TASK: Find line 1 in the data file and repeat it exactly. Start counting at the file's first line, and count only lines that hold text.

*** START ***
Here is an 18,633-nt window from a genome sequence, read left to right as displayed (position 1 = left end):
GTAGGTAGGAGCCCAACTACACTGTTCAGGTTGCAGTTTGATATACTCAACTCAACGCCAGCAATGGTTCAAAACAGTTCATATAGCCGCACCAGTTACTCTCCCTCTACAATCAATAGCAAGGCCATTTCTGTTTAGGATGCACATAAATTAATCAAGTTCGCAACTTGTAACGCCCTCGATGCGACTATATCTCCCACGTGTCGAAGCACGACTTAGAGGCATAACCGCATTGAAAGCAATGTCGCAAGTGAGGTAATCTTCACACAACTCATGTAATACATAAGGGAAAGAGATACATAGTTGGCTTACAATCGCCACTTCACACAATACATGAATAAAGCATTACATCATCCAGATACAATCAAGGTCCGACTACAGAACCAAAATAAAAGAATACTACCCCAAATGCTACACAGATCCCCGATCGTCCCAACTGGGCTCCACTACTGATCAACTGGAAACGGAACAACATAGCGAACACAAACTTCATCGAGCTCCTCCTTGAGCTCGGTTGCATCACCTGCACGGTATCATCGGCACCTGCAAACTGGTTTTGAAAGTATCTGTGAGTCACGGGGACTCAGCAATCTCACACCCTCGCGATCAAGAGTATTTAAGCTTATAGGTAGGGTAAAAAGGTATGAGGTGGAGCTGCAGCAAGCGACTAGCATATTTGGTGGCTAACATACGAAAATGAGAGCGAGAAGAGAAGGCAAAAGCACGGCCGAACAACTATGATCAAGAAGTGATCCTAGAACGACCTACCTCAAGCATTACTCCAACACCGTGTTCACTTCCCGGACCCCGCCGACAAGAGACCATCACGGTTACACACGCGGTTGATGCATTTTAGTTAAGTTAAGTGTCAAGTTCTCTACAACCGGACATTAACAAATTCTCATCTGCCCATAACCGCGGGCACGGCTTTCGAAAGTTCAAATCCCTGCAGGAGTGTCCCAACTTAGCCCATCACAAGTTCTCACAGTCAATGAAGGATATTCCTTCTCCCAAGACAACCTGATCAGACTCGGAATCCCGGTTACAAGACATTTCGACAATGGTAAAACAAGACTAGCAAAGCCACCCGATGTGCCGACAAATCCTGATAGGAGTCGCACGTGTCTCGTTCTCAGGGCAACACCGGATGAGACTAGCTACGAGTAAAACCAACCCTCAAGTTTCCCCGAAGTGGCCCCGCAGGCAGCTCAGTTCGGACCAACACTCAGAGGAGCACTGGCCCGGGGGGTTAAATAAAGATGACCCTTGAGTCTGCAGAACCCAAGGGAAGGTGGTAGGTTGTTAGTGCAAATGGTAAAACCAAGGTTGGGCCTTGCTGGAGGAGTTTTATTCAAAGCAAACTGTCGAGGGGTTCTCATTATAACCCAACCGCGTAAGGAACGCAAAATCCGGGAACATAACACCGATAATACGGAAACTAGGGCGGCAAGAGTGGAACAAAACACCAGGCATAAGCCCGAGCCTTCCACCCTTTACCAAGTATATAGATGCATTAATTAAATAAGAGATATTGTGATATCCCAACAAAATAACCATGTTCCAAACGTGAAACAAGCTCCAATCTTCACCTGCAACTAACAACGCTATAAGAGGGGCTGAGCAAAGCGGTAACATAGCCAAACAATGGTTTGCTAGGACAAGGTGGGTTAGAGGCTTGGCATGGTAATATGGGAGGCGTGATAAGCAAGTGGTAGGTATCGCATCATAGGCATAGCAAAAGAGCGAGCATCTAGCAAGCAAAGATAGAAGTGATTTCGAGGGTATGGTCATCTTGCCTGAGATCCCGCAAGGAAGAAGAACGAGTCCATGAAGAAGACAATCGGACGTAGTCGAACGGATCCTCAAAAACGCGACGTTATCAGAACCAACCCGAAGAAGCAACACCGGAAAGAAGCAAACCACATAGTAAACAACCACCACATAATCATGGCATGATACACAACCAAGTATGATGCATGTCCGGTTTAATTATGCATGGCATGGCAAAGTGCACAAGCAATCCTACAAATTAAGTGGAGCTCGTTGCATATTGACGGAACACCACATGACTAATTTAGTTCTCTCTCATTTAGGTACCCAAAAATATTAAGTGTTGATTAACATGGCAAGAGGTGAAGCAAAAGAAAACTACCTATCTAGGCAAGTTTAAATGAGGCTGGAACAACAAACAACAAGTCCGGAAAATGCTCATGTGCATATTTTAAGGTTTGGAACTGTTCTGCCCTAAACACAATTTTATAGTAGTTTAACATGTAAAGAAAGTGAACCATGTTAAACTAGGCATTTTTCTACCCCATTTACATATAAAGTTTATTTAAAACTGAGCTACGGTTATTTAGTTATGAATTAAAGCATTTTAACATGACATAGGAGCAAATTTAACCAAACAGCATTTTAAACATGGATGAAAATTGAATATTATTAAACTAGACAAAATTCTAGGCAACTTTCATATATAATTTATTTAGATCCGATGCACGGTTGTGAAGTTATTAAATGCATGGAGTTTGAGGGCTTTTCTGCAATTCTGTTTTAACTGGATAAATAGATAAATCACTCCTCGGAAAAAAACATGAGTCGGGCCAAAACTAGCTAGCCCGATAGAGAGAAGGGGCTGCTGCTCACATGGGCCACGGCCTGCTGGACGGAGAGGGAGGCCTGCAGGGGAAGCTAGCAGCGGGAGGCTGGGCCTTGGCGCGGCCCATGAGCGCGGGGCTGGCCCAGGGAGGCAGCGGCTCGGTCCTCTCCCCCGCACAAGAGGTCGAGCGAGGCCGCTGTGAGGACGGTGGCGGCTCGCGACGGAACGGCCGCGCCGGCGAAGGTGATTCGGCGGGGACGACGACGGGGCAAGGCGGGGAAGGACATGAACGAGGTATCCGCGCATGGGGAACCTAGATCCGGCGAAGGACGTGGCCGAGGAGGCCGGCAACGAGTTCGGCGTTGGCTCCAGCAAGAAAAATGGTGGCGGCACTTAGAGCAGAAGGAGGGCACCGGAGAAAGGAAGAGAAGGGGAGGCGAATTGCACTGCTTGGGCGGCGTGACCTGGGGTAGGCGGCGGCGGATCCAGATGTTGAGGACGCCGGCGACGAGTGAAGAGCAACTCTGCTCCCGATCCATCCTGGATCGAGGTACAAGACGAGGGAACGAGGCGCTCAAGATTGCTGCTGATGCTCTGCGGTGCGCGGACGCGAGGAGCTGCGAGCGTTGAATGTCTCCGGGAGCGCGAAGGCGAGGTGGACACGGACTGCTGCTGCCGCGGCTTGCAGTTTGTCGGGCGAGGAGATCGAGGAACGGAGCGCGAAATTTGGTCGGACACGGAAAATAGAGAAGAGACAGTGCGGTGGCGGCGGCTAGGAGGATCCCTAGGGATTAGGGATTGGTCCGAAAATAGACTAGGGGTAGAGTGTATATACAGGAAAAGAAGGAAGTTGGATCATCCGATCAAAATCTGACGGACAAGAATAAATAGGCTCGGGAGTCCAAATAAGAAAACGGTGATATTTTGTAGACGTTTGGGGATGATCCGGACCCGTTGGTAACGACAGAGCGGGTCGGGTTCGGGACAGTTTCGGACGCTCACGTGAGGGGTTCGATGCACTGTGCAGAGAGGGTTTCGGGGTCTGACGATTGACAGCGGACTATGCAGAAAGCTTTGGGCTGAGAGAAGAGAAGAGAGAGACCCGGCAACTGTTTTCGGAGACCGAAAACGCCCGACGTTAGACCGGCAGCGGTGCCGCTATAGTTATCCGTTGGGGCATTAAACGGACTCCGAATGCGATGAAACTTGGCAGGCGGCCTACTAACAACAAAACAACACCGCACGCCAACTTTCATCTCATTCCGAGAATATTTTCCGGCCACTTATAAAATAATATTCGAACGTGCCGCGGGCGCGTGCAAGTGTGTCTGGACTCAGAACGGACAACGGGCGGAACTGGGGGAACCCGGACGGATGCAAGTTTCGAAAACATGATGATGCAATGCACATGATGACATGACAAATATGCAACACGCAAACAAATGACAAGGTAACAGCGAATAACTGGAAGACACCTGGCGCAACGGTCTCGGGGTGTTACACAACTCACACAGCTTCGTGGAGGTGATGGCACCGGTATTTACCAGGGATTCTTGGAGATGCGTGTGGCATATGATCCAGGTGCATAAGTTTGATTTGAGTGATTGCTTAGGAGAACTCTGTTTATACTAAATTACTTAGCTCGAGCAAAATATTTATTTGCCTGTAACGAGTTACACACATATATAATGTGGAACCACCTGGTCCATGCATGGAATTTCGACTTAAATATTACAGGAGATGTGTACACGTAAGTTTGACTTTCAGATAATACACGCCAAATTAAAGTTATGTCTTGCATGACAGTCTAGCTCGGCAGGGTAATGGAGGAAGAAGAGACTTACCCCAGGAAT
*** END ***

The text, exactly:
Here is an 18,633-nt window from a genome sequence, read left to right as displayed (position 1 = left end):